As power utility Eskom struggles with high debt, and frequent breakdowns leading to increasing load shedding, it now also has to contend with organised crime syndicates among its ranks.
Responding in a parliamentary Q&A this week, police minister Bheki Cele noted that the SAPS has identified and laid cases against at least two major criminal syndicates operating out of Eskom.
The first is a coal theft syndicate, which was identified by the priority crime investigation unit, where four accused employees were arrested and now face charges in four coal theft cases in court.
The Sunday Times reported in August that criminal syndicates have hijacked thousands of tonnes of Eskom coal and sold it at a hefty premium to international buyers.
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Operatives work at a “black site” around Middelburg in Mpumalanga, stealing coal on the way from mines to power stations. Coal is then offloaded and replaced with lower-grade products or discarded coal by-products that the thieves then send to the power stations.
These low-quality products are either highly inefficient at generating the heat required to produce electricity or can damage generating units, resulting in costly breakdowns that increase the likelihood of load-shedding.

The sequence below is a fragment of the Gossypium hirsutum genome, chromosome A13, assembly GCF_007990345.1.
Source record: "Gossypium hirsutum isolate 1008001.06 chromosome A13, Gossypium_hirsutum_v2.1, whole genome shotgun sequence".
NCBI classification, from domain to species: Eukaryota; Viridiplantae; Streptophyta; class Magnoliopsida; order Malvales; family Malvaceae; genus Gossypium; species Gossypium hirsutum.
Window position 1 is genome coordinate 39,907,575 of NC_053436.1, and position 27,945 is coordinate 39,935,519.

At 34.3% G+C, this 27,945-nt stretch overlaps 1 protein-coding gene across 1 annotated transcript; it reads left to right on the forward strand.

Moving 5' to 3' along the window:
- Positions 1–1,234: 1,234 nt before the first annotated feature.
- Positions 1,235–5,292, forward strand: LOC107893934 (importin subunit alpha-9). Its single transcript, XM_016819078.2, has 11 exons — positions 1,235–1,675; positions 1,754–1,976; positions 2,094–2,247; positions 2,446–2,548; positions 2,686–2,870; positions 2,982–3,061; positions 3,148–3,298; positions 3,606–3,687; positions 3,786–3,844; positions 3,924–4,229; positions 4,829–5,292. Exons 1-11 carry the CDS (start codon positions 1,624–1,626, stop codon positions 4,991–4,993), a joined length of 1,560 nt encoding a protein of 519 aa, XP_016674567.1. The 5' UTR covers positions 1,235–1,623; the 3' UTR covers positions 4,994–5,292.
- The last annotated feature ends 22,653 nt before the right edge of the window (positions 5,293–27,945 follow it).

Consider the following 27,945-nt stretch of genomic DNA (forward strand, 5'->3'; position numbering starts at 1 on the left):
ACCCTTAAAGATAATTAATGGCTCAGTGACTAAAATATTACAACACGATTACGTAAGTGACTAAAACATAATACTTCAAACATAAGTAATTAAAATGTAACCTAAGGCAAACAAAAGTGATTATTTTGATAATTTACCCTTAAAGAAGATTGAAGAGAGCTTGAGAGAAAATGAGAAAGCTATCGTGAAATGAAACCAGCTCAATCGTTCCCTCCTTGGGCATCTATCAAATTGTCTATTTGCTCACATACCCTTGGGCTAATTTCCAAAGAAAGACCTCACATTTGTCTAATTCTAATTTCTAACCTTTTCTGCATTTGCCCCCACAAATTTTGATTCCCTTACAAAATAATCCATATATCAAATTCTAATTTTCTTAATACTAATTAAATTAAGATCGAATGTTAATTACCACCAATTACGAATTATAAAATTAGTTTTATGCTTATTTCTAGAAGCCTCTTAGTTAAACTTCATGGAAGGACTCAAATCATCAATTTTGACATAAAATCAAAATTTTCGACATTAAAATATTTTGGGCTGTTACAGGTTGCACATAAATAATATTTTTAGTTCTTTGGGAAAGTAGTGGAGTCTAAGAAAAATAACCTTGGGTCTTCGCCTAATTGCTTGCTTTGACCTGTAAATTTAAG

The second syndicate identified by the SAPS relates to conductor cable theft, where 14 accused were arrested and face charges in three cases in court.
Copper theft is a major issue in South Africa and is often the cause of non-load-shedding-related outages in many areas. Syndicates who facilitate and orchestrate the theft have been caught many times – including a major bust in May 2022 – but new players always crop up.
The Department of Trade and Industry has put forward proposed regulations to clamp down on copper theft by making the trade in scrap metal onerous and expensive.
“The DPCI continues to receive information relating to various criminal activities, including those occurring at Eskom,” the minister said. “The crime intelligence division is currently collecting intelligence to identify criminal syndicates that are operating within and around Eskom.”
Cele noted further that cases have also been opened against Eskom workers who embarked on an illegal strike in June. It was during this strike that acts of sabotage were also recorded by the power utility, which forced it to implement stage 6 load shedding.
The police minister said that 310 cases have been registered relating to the strike, and 71 people have been arrested.
Eskom announced stage 6 load shedding this past weekend as the group continued to lose generating units at its power stations, while being unable to do the necessary maintenance to keep them online.
Addressing the media this week, Eskom CEO Andre de Ruyter said there has been no indication that sabotage has played a role in the latest round of load shedding.
The level of rolling blackouts was reduced to stage 5 on Tuesday, and Eskom said that it will continue at this stage until at least Thursday.
Read: Increase in home break-ins during longer load shedding periods